The Fifth and Final Season18January 17, 2012March 13, 2009 (Germany)[35]June 5, 2013[36]
The Complete Series88December 2, 2014N/ANovember 6, 2013

November 13, 2019 (Re-Release)

On August 23, 2007, Netflix Instant View started providing all five seasons of Sliders available for streaming. Two season 1 episodes ("Last Days", and "The Weaker Sex") are missing with a note in their place stating that the DVD is required to view the episode. The first episode, "Pilot", is available both as one combined episode, and as two separate parts, "Pilot Part 1" and "Pilot Part 2". All episodes of the remaining seasons (2-5) are available for streaming.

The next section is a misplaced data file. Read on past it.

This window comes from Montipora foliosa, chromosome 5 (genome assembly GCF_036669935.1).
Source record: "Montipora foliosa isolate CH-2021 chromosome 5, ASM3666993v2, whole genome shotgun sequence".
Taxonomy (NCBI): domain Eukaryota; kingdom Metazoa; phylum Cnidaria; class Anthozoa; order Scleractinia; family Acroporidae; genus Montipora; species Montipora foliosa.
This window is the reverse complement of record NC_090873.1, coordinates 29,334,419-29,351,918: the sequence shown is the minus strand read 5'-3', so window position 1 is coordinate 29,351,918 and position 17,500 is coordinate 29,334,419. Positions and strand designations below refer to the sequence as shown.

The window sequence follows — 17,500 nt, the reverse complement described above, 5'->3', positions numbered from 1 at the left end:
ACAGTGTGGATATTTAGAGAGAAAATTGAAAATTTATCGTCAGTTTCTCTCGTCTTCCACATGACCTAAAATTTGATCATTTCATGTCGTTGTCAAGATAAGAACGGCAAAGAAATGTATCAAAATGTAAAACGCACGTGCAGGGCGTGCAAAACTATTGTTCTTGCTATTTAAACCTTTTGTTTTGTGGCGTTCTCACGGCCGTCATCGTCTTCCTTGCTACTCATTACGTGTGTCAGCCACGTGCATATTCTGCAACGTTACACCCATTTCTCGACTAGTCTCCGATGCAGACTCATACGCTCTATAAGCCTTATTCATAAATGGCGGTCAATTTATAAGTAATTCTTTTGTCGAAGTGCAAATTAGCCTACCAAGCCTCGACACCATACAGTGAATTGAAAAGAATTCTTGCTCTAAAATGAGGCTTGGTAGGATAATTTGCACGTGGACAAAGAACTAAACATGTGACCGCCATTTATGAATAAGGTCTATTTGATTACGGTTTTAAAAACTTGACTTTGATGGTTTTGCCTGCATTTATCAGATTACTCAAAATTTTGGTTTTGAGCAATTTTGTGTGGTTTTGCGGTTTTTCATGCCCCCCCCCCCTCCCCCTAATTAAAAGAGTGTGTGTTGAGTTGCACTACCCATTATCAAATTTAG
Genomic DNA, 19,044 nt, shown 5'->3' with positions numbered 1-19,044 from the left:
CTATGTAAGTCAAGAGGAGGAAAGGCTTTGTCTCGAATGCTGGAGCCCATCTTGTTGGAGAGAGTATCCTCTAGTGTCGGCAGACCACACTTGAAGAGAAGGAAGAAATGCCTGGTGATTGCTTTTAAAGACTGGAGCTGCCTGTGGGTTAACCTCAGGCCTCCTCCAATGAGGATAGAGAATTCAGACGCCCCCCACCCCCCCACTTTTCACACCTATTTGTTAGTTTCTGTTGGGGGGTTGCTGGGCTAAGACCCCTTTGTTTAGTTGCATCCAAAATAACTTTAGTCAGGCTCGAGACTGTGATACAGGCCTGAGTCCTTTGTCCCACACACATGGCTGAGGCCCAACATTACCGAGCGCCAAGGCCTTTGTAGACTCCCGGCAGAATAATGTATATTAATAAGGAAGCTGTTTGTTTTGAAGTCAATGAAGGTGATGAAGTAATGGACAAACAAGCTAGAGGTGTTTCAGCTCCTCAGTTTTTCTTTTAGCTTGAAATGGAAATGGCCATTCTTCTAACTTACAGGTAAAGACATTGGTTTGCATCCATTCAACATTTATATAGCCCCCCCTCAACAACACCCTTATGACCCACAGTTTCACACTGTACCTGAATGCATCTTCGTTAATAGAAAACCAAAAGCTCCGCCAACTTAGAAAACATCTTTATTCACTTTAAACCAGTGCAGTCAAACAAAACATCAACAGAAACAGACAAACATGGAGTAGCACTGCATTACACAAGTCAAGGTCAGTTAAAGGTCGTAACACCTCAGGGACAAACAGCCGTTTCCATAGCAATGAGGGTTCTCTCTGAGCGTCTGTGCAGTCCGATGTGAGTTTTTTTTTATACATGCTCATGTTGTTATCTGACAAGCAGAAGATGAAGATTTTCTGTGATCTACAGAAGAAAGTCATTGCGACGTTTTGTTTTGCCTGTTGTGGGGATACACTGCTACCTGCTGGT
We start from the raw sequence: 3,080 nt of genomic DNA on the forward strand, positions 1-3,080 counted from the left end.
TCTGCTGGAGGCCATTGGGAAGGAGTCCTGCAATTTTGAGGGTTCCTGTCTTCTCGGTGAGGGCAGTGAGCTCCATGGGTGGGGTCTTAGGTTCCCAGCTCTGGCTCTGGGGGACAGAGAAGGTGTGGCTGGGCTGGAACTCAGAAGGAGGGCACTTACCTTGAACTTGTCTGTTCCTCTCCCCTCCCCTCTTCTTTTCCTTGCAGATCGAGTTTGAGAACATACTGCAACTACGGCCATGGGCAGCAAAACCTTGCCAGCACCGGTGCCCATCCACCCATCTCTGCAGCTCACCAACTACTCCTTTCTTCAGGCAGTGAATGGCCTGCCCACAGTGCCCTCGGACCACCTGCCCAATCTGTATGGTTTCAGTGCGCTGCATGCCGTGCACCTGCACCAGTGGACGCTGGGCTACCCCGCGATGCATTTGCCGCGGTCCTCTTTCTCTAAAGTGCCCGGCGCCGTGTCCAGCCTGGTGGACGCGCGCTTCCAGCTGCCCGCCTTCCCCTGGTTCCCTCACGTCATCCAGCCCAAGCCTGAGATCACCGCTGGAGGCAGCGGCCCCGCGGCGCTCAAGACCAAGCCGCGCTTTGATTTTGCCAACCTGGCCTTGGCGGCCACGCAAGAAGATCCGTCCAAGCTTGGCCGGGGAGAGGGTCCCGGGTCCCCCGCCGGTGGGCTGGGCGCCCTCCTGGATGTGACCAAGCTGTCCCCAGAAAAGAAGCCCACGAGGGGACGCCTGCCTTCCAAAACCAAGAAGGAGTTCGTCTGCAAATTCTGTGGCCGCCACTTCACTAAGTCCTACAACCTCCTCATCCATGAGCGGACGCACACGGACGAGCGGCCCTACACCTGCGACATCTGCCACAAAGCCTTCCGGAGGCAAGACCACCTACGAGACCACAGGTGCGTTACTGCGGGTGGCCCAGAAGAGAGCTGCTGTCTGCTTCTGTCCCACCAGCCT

On March 12, 2008, Universal Studios added Sliders season one to their free online viewing service, Hulu. Season two was added on May 8, 2009, and season three was added on July 2, 2009.

In late 2008, season five and eventually all five seasons were made available through iTunes TV Shows store.

As of August 2020, all episodes are available with free version of Peacock TV streamer. Pilot episode is split into two approximately 45 minute segments. Note that series was originally listed as "Drama" rather than "Sci-Fi" (since corrected as of Sept 2020).

Reception[edit]

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Revival[edit]